Money Slipping Through Nation’s Fingers
MORE than 40 per cent of Australians cannot name their electricity company, don’t know what their mortgage interest rate is and don’t know if their mobile phone plan is good value, a new study shows.
The report by The Australia Institute shows Australians borrowed $274 billion through home loans last year and spent $226 billion on their credit cards – but questions how smart their decisions were.
It reveals about 70 per cent of Australians make irrational decisions about money and are either overconfident or overwhelmed by money matters or oblivious to sensible financial management.
Illustration: John Shakespeare
Yet most people, even those who admit to having been in financial difficulties in the past year, rate themselves as “better than average” money managers.
“Australians have an exaggerated self perception of their financial knowledge and decision-making skills,” the report says.
Based on an online survey of 1180 adults in October, the study shows education is not the main determinant of good or bad financial behaviour with the tertiary qualified almost as likely as early school leavers to make poor decisions.
Almost 30 per cent of those who describe themselves as “better than average” carry a credit card debt or have made other basic mistakes.
More than half those took out home loans recently had not considered that they might lose a job or become sick.
The survey found a minority – 22 per cent – paid credit card debts in full, compared phone plans and bought things they needed in sales. The report’s authors describe this group as “human calculators”.
The report says orthodox economics is based on the assumption that all adults act rationally, like human calculators. But the survey paints a different picture.
“Some people are hyper-vigilant about petrol prices but oblivious about paying $2 when withdrawing money from the ATM,” it says.
Alina Foulkes, 23, a business analyst from Paddington, estimates she is losing several hundred dollars a year by not shopping around for mobile phone and credit card plans.
“I just haven’t been proactive enough in scoping out the best deals,” she said. “It’s a time thing and it also seems too complex. If I knew it would take 10 minutes, then I’d do it.”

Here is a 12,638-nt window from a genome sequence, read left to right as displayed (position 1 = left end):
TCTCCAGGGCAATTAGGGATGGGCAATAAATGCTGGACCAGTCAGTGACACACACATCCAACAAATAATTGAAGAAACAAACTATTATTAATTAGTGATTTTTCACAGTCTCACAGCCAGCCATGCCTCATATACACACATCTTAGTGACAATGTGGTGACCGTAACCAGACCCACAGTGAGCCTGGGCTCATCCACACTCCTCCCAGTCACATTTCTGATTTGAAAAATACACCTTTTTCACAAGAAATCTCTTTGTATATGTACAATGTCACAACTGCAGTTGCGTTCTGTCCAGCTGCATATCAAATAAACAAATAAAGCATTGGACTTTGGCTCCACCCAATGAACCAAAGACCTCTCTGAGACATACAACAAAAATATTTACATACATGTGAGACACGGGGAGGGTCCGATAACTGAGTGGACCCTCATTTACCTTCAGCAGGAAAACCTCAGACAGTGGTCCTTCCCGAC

People aged over 55 were much more likely than younger people to be “human calculators”.
More than one-third of Australians lacked confidence in saving for retirement, while more than one-quarter had suffered financial difficulties in the past year – including 15 per cent of high income earners.
“The majority of low-income earners report being able to meet their financial obligations, while a significant minority of high-income earners do not,” the report says.
Over-confidence was a big cause of financial stress and led people to believe they could solve complex financial problems by themselves.
Irrational behaviour included people holding money in savings accounts earmarked for special purposes such as a wedding or holiday when they had not paid off their credit cards in full and faced more than 20 per cent in interest a year.
Irrationality extended to investment behaviour with people four times more likely to see a fall in share prices as an opportunity to invest than they were to see a fall in superannuation value as a similar opportunity, although most super funds were invested in shares.
“Only when we have admitted that it is difficult to be a human calculator … will it be possible to persuade more people to use the digital calculators lurking in their desk drawers,” it says, “or failing that, to call someone who enjoys the challenge.”
Adele Horan SMH 1.12.2010
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